Patient 1 was a 14-month-old girl born to healthy unrelated parents after an uneventful pregnancy. From 1 month of age, she had bloody and mucoid diarrhea (6 stools per day), protein-losing enteropathy leading to hypoalbuminemia, failure to thrive, and a marked elevation of acute phase reactants (Table 1). From the age of 3 months, she had febrile attacks lasting 1 to 7 days and recurring every 1 to 3 weeks without any trigger. She was admitted for fever and persisting bloody diarrhea at 5 months of age. Her weight was below the 10th percentile, she had normal psychomotor development and no dysmorphic features. Laboratory investigations are summarized in Table 1. Digestive endoscopy showed severe ulcerative pancolitis with disappearance of the normal vascular markings, visualization of the colonic submucosa and fibrin depositions, particularly in the transverse colon (Fig 1A). Macroscopically, the ileum, esophagus, stomach, and duodenum were normal. Pathologic analysis revealed ulcerated colonic mucosa and a diffuse dense cellular infiltration (Fig 2A). This cellular infiltration was mainly composed of CD3+, CD4+, and CD8+ lymphocytes (Fig 2B and Supplemental Fig 3 A–C); macrophages; and eosinophils. There were also some rare neutrophils. Crypt damage was apparent with increase of apoptosis highlighted by immunostaining with caspase-3 antibody (Supplemental Fig 3D). Gastritis was also present. Blood, urine, and stool culture tests detected no evidence of bacteria; Clostridium difficile toxin was absent. Adenovirus, rotavirus, cytomegalovirus, and Epstein-Barr virus were not detected by polymerase chain reaction on stool, blood, and/or colonic samples. Perinuclear antineutrophil cytoplasmic antibodies and antisaccharomyces cerevisiae antibodies were negative. Total parenteral nutrition (TPN) and blood transfusions were required and albumin infusions were administered every 10 days. Intravenous methylprednisolone (1 mg/kg per day for 3 weeks) had no effect. After infliximab infusions (5 mg/kg at day 0, day 15, and then 10 mg/kg at day 45 and at week 8) and tacrolimus treatment (0.5 mg/kg per day), the quantity of blood transfusion requirement and albumin infusions decreased (every 3 weeks). However, the infant still had chronic bloody diarrhea; recurrent febrile attacks with elevated inflammatory markers; and attacks of polyarthritis, edema of hands and feet, and urticarial rash since the age of 9 months. Colonoscopy at the age of 12 months showed left-side colonic stricture and a rectum fistula (Fig 1B and C). Additional studies were carried out to better define and characterize this autoinflammatory syndrome. During febrile attack, urinary excretion of mevalonic acid was elevated (Table 1). MVK enzyme activity in lymphocytes was below 1% and genomic sequencing of the MVK gene revealed 2 compound heterozygous mutations: p.[Val377Ile]+[Tyr116His]. The patient’s mother carried the heterozygous p.Tyr116His mutation, whereas the father had heterozygous p.Val377Ile mutation. Anakinra (2 mg/kg per day) treatment was started at the age of 14 months and the administration of infliximab and tacrolimus were stopped. This resulted in clinical remission and improvements in laboratory test results (Table 1) within 30 days. The infant continued to receive TPN infusions, but less, because of oral feeding difficulties. Three months after the start of anakinra, colonoscopy showed complete mucosal healing, and disappearance of both stenosis and fistula (Fig 1D). Inflammatory infiltrate decreased and epithelial cell apoptosis significantly reduced compared with the previous colon biopsies (Fig 2C and D). This digestive improvement and absence of recurrent febrile attacks were reported with a 6-month follow-up.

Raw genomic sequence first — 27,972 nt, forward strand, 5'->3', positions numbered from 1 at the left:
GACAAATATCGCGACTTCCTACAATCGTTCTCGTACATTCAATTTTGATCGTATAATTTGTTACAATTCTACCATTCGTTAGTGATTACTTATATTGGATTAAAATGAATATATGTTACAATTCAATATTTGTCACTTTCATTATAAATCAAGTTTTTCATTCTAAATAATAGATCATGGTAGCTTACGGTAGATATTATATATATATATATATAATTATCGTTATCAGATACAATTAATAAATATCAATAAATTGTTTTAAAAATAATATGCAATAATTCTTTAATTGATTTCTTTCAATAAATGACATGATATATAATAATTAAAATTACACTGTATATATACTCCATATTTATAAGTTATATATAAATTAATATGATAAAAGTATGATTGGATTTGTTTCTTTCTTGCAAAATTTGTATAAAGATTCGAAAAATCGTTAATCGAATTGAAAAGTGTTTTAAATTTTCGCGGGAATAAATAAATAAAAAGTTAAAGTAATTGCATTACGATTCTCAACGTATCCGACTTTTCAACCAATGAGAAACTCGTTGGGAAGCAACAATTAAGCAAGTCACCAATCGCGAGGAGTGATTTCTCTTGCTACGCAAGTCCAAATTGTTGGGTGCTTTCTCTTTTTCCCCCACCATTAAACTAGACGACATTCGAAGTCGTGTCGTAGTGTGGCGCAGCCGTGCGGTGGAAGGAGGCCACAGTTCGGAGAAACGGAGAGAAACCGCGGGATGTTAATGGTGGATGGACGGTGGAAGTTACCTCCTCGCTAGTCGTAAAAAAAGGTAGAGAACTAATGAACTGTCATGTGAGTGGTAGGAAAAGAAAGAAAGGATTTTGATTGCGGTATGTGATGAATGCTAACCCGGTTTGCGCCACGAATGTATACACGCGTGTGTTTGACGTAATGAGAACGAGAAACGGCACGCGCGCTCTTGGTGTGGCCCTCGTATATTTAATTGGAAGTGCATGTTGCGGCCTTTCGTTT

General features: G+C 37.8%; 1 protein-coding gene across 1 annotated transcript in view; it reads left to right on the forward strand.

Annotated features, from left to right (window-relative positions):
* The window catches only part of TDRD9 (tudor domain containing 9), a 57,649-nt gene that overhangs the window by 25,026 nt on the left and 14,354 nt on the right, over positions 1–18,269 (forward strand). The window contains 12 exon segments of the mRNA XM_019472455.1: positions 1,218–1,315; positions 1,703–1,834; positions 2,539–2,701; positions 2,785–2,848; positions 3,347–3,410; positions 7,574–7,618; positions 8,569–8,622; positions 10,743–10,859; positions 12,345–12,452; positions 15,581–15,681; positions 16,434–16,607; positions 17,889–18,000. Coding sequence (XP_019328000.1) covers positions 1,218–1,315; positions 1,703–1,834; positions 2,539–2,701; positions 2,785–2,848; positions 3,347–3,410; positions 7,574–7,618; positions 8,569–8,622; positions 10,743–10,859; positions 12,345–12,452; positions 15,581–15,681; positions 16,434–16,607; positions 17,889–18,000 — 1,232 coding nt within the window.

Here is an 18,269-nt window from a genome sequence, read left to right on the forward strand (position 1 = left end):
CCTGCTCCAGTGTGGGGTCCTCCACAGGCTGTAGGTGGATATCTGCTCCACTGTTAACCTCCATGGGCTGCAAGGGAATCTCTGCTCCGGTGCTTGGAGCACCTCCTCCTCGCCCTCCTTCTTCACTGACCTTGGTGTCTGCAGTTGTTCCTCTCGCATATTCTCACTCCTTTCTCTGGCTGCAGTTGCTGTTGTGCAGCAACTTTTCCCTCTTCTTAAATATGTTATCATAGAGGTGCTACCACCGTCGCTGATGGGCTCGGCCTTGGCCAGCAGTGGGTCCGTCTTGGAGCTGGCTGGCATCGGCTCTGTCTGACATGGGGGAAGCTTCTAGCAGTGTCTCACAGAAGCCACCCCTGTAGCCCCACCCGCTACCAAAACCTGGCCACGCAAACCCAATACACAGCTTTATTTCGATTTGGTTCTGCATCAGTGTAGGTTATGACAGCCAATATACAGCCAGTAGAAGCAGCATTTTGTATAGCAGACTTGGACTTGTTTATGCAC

Patient 2 was a boy born to healthy unrelated parents after an uneventful pregnancy and delivery. He was admitted on the 12th day after birth. He had fever, failure to thrive, persistent diarrhea, and vomiting. There was no documented history of maternal-fetal infections. Physical examination revealed hepatomegaly and mouth ulcers. He had normal psychomotor development and no dysmorphic features. There was a marked elevation of acute phase reactants (Table 1). Blood, cerebrospinal fluid, urine, and stool culture tests detected no evidence of bacteria; the tests for Clostridium difficile toxin, rotavirus, and adenovirus in stool were negative. Perinuclear antineutrophil cytoplasmic antibodies and antisaccharomyces cerevisiae antibodies were negative. Treatment with amoxicillin, cefotaxim, and gentamicin was administered. Fever resolved in 4 days, but diarrhea, abdominal pain, and vomiting were persistent and even worsened since the age of 1 month. TPN was administered. Rectosigmoidoscopy showed aphtoid ulcerations of the sigmoid colon. Upper gastrointestinal endoscopy was normal. Pathologic analysis of duodenal and colonic biopsies revealed deep ulcerations, diffuse and dense infiltration of lymphocytes, and plasma cells in the mucosa. At 5 weeks of age, the patient suffered from shock and enterocolitis. Laparotomy identified inflammation and dilated perforated jejunum with multiple adhesions. Jejunostomy and TPN were required. During the next month, 2 febrile attacks lasting 2 to 4 days occurred. At the age of 2.5 months, intestinal continuity restored after surgery, but the infant suffered from fever up to 39°C, bloating, abdominal pain, and vomiting. After treatment with intravenous methylprednisolone for 5 days, these symptoms disappeared. During febrile attack, the urinary mevalonic acid level was elevated (Table 1). Genomic sequencing for the MVK gene revealed compound 2 heterozygous mutations: p.[Gly326Arg]+[ Val377Ile]. Each healthy parent has 1 heterozygous mutation. Anakinra (3 mg/kg per day) treatment was started when the infant was 3 months old, and steroid treatment was stopped. This resulted in digestive improvement over a follow-up period of 7 months. TPN was discontinued 5 days after starting anakinra.